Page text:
After exploring some alternative etymologies, some disoriented commenters have tried to warp my intent at open brainstorming into some agenda to ignore onus wholesale. Back to reality, we have the right and obligation as intelligent readers to question what we read and to seek out new ideas. Some ideas may fail. And so what? We get back on our feet and think some more. It's worth it to read, ponder, express and explore. Those that object to this wear their mental stagnation on their sleeve. Ignoring for a moment the topic of Aegean substrate, the fact is that some commonly reconstructed IE roots are poorly attested and some so weakly evidenced that it begs the question why we even call them PIE roots aside from starry-eyed credentialism.
Many a hallowed PIE root is built on flimsy evidence and a good chunk of these suspicious terms just happen to form words relating to heavily traded products, with reflexes that hover like a ghost around the Mediterranean. A commonly used cop-out is to label a reconstructed root as "Western IE", which basically means "Ah what the hell, let's shove it in there. Nobody'll notice!"
There's of course no meaningful concept behind "Western IE" and in such circumstances, it's perfectly reasonable to suspect substrate influence that is mistaken as PIE inheritance. I certainly don't think that all Western IE roots are to be reassigned to the Aegean family, but I'm reasonably sure that in our ignorance of Minoan and related languages, Minoan history and "Pelasgian" substrate in Greek, there is definitely a noteworthy portion of words stemming from the eastern Mediterranean that are misassigned to PIE in overeagerness, thereby obscuring the linguistic past, exaggerating the importance of one group over many others.
Taking Douglas and Mallory's The Oxford introduction to Proto-Indo-European and the Proto-Indo-European world, for instance, it's not hard to compile from it a list of "potentially not IE" roots such as: *wóino- 'wine', *táuro- 'bull', *mélit- 'honey' and *márko- 'horse'. These are words that deserve our skepticism for many reasons. As we can see, *a arises disproportionately in "Western IE" roots. Certainly there are valid roots on the PIE level with *a (since a vowel system without a low vowel is unheard of), but the preponderance of them in "Western IE" roots is what makes the whole thing quite glaring. They're also coincidentally wandering terms relating to animals and trade.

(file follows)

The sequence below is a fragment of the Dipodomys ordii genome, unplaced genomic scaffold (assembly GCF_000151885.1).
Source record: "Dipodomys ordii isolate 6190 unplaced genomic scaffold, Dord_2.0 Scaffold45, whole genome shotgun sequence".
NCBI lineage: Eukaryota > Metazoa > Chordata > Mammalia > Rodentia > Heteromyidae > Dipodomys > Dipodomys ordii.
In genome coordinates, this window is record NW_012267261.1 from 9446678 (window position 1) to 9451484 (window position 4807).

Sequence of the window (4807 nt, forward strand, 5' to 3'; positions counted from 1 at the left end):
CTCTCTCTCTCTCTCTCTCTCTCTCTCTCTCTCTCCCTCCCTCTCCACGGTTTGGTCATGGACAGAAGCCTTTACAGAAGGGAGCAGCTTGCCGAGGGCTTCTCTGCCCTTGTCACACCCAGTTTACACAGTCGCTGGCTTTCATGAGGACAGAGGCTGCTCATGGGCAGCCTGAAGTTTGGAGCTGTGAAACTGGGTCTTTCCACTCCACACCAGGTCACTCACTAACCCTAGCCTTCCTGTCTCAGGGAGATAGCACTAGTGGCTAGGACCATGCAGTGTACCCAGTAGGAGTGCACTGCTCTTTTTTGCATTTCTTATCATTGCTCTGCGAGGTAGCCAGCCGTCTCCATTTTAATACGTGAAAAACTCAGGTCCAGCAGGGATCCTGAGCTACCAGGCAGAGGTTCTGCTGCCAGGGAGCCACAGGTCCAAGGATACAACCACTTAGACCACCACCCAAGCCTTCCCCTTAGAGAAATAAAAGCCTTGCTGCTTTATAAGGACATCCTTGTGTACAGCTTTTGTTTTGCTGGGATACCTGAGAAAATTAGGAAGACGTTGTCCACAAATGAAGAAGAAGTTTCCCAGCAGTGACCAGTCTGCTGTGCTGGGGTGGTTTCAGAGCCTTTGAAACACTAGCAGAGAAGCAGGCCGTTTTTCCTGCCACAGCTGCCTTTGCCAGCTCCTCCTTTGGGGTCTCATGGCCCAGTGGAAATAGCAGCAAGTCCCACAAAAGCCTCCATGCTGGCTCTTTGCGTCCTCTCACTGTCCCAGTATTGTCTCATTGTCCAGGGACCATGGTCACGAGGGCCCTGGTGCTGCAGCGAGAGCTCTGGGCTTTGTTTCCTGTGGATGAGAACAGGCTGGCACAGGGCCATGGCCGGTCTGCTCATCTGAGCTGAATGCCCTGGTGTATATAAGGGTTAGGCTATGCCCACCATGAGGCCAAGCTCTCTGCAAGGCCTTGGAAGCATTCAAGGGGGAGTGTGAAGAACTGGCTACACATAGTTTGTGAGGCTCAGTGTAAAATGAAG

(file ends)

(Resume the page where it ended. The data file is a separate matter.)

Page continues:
I've already talked about the non-IE-ness of *mélit and suggested a possible Aegean source for discussion, but this was based purely on supposition. All I can stress is that just because something is popularly reconstructed in PIE doesn't make it so or obligate us to respect it as a "fact". All the ad populums in the world can't make up for a strange lack of eastern cognates in some of these roots.
Finally, in the case of *táuro- it's interesting to note that the word is in fact attested in Etruscan (Θevru-Mineś 'Bull of Minos' [TLE 755]) and therefore could be cunningly used as a means to undermine the PIE reconstruction. In that scenario, Etruscan would serve as lexical intermediary between otherwise suspiciously similar Latin and Greek terms, a notion already accepted by historians to explain other shared vocabulary.
 Douglas/Adams, The Oxford introduction to Proto-Indo-European and the Proto-Indo-European world (2006), p.89 (see link).